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Full-Depth Reclamation Using a Cement Slurry Spreader Attached to a Ready Mixed Concrete Truck W. Spencer Guthrie, Ph.D., Associate Professor Charles A.

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Presentation on theme: "Full-Depth Reclamation Using a Cement Slurry Spreader Attached to a Ready Mixed Concrete Truck W. Spencer Guthrie, Ph.D., Associate Professor Charles A."— Presentation transcript:

1 Full-Depth Reclamation Using a Cement Slurry Spreader Attached to a Ready Mixed Concrete Truck W. Spencer Guthrie, Ph.D., Associate Professor Charles A. Hope, EIT, Graduate Research Assistant Department of Civil and Environmental Engineering, Brigham Young University

2 ASCE Infrastructure Report Card

3

4 Water Content Cement Content Cast Rolled No Wearing Course Required Wearing Course Required Roller-Compacted Concrete Conventional Concrete Soil-Cement Flowable Fill Cement-Modified Soil Full-Depth Reclamation Cement- Treated Base Cement-Based Pavement Materials Pervious Concrete

5 Definition of Full-Depth Reclamation (FDR) “…technique in which the full flexible pavement section and a predetermined portion of the underlying materials are uniformly crushed, pulverized, or blended, resulting in a stabilized base course; further stabilization may be obtained through the use of available additives.” - Asphalt Recycling and Reclaiming Association

6 FDR is most appropriate under the following conditions: ■ The pavement is seriously damaged and cannot be rehabilitated with simple resurfacing. ■ The existing pavement distress indicates that the problem likely exists in the base or subgrade. ■ The existing pavement distress requires full-depth patching over more than 15 to 20 percent of the surface area. ■ The pavement structure is inadequate for the current or future traffic.

7 Uses in-place materials Requires little or no material to be hauled off Maintains or improves existing grade Conserves virgin material Saves cost by using in-place “investment” Saves energy by reducing mining and hauls Is a very sustainable process Advantages of the FDR Process

8 Benefits of FDR Using Cement Increased rigidity for distributing loads Elimination of rutting below surface Reduced moisture and frost susceptibility Reduced fatigue cracking Thinner pavement sections

9 Rehabilitation Strategies Attribute Rehabilitation Strategy Reclamation with Cement Structural Overlay Removal and Replacement New pavement structure  Fast construction  X Minimal traffic disruption  XX Minimal material in/out  XX Conservation of resources  XX Maintenance of existing elevation  X  Low cost  XX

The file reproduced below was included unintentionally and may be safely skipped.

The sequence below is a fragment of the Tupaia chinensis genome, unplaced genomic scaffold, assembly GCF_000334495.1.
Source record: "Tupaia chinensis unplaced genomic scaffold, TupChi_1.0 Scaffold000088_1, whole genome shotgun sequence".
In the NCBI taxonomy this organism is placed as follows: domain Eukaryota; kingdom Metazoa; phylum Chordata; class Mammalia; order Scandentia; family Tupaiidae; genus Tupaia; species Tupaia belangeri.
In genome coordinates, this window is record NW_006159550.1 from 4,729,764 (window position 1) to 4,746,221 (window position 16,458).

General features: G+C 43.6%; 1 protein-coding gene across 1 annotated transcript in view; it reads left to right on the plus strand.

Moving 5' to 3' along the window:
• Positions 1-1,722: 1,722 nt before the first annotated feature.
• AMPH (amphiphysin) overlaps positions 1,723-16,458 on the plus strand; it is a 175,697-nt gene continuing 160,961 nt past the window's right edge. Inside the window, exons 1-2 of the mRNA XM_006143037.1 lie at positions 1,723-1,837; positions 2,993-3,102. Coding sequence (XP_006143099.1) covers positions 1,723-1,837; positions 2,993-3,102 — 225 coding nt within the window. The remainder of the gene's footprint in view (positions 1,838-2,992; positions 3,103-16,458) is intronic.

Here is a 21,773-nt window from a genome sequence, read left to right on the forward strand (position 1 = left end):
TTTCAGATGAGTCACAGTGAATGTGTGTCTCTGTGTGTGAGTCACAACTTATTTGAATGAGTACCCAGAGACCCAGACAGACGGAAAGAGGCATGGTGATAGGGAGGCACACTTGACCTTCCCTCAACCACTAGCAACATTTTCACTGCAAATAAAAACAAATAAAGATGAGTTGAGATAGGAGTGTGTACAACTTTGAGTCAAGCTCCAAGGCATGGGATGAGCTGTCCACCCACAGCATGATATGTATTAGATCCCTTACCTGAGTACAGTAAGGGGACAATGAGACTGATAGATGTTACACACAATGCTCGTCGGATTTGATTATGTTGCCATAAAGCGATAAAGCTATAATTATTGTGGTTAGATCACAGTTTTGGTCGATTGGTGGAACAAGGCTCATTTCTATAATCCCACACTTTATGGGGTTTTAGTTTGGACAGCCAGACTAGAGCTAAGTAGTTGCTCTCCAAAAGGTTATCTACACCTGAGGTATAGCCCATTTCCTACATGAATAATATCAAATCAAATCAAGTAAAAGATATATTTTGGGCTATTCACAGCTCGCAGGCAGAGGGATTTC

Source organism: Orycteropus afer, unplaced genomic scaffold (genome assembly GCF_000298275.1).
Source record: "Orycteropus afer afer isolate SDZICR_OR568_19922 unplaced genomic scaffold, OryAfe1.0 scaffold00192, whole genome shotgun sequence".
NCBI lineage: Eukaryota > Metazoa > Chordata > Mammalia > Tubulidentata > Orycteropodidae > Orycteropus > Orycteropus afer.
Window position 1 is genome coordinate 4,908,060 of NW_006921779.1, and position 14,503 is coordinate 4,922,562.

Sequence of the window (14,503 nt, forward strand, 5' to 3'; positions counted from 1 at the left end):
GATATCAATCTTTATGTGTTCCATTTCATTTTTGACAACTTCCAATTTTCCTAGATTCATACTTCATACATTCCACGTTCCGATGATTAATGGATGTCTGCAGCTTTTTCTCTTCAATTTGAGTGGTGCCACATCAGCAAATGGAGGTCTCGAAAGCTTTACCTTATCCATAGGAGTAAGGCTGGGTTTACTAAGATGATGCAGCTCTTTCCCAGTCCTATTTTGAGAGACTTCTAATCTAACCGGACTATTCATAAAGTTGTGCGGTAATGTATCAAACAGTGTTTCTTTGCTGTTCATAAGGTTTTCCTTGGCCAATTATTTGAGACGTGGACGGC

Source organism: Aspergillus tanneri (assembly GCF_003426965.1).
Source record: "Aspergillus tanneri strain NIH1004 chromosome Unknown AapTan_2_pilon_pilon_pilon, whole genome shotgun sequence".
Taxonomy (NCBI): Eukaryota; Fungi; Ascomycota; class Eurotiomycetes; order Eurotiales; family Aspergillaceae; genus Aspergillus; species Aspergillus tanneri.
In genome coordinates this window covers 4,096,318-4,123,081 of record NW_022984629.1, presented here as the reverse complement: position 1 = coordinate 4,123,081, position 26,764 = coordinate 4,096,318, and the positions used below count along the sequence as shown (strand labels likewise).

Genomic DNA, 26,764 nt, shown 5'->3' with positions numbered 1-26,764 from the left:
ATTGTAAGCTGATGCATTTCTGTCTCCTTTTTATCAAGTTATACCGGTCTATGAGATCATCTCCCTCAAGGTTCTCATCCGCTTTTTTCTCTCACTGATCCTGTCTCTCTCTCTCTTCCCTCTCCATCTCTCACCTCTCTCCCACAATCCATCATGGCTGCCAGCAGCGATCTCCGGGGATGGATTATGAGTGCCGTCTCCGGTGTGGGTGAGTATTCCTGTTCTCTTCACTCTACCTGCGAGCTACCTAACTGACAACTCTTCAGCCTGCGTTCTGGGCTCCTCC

10 Pulverize, Shape, Add Cement, Mix In Place, Compact, and Surface Granular Base Subgrade Existing road Bituminous Surfacing Subgrade Pulverized Pulverization to desired depth Subgrade Pulverized Removal of excess material (if necessary) and shaping Subgrade Stabilized Addition of cement, mixing, reshaping, and compacting Subgrade Stabilized New Surfacing Application of final surface course FDR Construction Process

11 Pulverization

12 Reshaping

13 Cement Spreading

14

15 Cement Uniformity

16 Material Blending

17 Compaction

18 Grading

19 Curing

20 Minimal Disruption

21 Microcracking

22 Microcracking

23 Surfacing

24 Service Life = 20 years Design Equivalent Single Axle Loads = 15,000 Overall Standard Deviation = 0.45 Initial Serviceability = 4.5 Terminal Serviceability = 2.0 Asphalt Structural Layer Coefficient = 0.40 Cement-Treated Base Structural Layer Coefficient = 0.18 Drainage Coefficient = 1.0 Subgrade Resilient Modulus = 15 ksi New Surfacing Subgrade 8 in. CTB 3 in. HMA Final Pavement Structure Pavement Analysis Cost = 20% Less than Traditional Reconstruction Reliability = 99.99%

25 Summary FDR with cement stabilization provides a durable structural layer with many engineering, environmental, and economic benefits Cement can be applied on urban projects with a slurry spreader attachment to ensure uniformity and eliminate all fugitive dust

26 Thank You!


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